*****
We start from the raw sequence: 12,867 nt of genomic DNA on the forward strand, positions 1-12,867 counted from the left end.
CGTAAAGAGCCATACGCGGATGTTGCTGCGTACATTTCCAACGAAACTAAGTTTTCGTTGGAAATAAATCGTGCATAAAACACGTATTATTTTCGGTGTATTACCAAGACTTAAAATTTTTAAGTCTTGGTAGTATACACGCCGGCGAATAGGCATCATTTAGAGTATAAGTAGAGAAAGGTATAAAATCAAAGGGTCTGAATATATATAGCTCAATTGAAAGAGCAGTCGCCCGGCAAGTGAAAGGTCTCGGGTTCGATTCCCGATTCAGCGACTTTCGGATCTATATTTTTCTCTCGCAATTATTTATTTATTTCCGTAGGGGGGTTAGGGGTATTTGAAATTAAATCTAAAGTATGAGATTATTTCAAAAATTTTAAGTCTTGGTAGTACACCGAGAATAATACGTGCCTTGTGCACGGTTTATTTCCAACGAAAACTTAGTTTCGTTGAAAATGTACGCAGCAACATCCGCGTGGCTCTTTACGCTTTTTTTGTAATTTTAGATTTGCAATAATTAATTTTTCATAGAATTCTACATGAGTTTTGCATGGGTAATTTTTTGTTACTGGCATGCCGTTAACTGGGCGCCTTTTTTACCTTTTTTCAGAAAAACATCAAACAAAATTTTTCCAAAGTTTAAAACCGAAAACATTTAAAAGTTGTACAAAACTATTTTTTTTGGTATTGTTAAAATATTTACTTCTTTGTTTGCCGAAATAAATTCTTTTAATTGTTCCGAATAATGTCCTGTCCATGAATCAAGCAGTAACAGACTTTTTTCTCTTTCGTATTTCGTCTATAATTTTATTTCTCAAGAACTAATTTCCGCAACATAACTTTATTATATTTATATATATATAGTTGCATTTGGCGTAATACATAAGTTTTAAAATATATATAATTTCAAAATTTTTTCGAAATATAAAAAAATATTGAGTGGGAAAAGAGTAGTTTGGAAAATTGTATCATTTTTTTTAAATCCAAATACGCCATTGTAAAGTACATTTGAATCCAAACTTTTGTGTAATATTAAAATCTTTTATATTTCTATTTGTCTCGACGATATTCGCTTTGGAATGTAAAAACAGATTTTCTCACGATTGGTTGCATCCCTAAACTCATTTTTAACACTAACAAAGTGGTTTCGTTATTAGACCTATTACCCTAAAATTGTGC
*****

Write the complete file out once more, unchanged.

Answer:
We start from the raw sequence: 12,867 nt of genomic DNA on the forward strand, positions 1-12,867 counted from the left end.
CGTAAAGAGCCATACGCGGATGTTGCTGCGTACATTTCCAACGAAACTAAGTTTTCGTTGGAAATAAATCGTGCATAAAACACGTATTATTTTCGGTGTATTACCAAGACTTAAAATTTTTAAGTCTTGGTAGTATACACGCCGGCGAATAGGCATCATTTAGAGTATAAGTAGAGAAAGGTATAAAATCAAAGGGTCTGAATATATATAGCTCAATTGAAAGAGCAGTCGCCCGGCAAGTGAAAGGTCTCGGGTTCGATTCCCGATTCAGCGACTTTCGGATCTATATTTTTCTCTCGCAATTATTTATTTATTTCCGTAGGGGGGTTAGGGGTATTTGAAATTAAATCTAAAGTATGAGATTATTTCAAAAATTTTAAGTCTTGGTAGTACACCGAGAATAATACGTGCCTTGTGCACGGTTTATTTCCAACGAAAACTTAGTTTCGTTGAAAATGTACGCAGCAACATCCGCGTGGCTCTTTACGCTTTTTTTGTAATTTTAGATTTGCAATAATTAATTTTTCATAGAATTCTACATGAGTTTTGCATGGGTAATTTTTTGTTACTGGCATGCCGTTAACTGGGCGCCTTTTTTACCTTTTTTCAGAAAAACATCAAACAAAATTTTTCCAAAGTTTAAAACCGAAAACATTTAAAAGTTGTACAAAACTATTTTTTTTGGTATTGTTAAAATATTTACTTCTTTGTTTGCCGAAATAAATTCTTTTAATTGTTCCGAATAATGTCCTGTCCATGAATCAAGCAGTAACAGACTTTTTTCTCTTTCGTATTTCGTCTATAATTTTATTTCTCAAGAACTAATTTCCGCAACATAACTTTATTATATTTATATATATATAGTTGCATTTGGCGTAATACATAAGTTTTAAAATATATATAATTTCAAAATTTTTTCGAAATATAAAAAAATATTGAGTGGGAAAAGAGTAGTTTGGAAAATTGTATCATTTTTTTTAAATCCAAATACGCCATTGTAAAGTACATTTGAATCCAAACTTTTGTGTAATATTAAAATCTTTTATATTTCTATTTGTCTCGACGATATTCGCTTTGGAATGTAAAAACAGATTTTCTCACGATTGGTTGCATCCCTAAACTCATTTTTAACACTAACAAAGTGGTTTCGTTATTAGACCTATTACCCTAAAATTGTGC